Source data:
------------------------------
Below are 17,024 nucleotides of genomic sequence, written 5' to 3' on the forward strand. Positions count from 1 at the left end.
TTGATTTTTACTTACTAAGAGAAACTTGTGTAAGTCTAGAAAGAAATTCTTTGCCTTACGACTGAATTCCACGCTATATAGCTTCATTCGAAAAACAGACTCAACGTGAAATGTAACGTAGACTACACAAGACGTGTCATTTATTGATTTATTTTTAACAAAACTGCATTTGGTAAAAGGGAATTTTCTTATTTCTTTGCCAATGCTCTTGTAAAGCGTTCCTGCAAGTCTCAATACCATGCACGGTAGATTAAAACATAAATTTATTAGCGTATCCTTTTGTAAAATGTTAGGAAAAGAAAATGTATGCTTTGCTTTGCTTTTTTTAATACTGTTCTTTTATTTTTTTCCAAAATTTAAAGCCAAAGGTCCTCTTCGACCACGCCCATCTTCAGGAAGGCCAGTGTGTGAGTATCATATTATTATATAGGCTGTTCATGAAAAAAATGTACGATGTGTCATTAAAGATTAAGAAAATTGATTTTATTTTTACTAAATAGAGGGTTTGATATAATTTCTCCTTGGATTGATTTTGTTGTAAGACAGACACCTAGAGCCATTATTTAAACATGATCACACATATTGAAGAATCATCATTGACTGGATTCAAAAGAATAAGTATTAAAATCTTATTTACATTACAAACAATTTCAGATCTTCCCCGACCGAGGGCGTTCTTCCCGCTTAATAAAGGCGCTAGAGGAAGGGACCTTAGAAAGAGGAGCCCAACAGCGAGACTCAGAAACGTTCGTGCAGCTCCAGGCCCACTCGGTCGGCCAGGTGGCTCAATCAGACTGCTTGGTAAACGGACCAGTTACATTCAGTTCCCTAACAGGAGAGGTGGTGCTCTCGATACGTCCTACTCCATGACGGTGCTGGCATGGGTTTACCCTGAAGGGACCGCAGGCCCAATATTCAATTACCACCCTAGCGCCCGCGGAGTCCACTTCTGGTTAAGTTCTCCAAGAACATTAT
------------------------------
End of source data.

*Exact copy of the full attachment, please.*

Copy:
Below are 17,024 nucleotides of genomic sequence, written 5' to 3' on the forward strand. Positions count from 1 at the left end.
TTGATTTTTACTTACTAAGAGAAACTTGTGTAAGTCTAGAAAGAAATTCTTTGCCTTACGACTGAATTCCACGCTATATAGCTTCATTCGAAAAACAGACTCAACGTGAAATGTAACGTAGACTACACAAGACGTGTCATTTATTGATTTATTTTTAACAAAACTGCATTTGGTAAAAGGGAATTTTCTTATTTCTTTGCCAATGCTCTTGTAAAGCGTTCCTGCAAGTCTCAATACCATGCACGGTAGATTAAAACATAAATTTATTAGCGTATCCTTTTGTAAAATGTTAGGAAAAGAAAATGTATGCTTTGCTTTGCTTTTTTTAATACTGTTCTTTTATTTTTTTCCAAAATTTAAAGCCAAAGGTCCTCTTCGACCACGCCCATCTTCAGGAAGGCCAGTGTGTGAGTATCATATTATTATATAGGCTGTTCATGAAAAAAATGTACGATGTGTCATTAAAGATTAAGAAAATTGATTTTATTTTTACTAAATAGAGGGTTTGATATAATTTCTCCTTGGATTGATTTTGTTGTAAGACAGACACCTAGAGCCATTATTTAAACATGATCACACATATTGAAGAATCATCATTGACTGGATTCAAAAGAATAAGTATTAAAATCTTATTTACATTACAAACAATTTCAGATCTTCCCCGACCGAGGGCGTTCTTCCCGCTTAATAAAGGCGCTAGAGGAAGGGACCTTAGAAAGAGGAGCCCAACAGCGAGACTCAGAAACGTTCGTGCAGCTCCAGGCCCACTCGGTCGGCCAGGTGGCTCAATCAGACTGCTTGGTAAACGGACCAGTTACATTCAGTTCCCTAACAGGAGAGGTGGTGCTCTCGATACGTCCTACTCCATGACGGTGCTGGCATGGGTTTACCCTGAAGGGACCGCAGGCCCAATATTCAATTACCACCCTAGCGCCCGCGGAGTCCACTTCTGGTTAAGTTCTCCAAGAACATTAT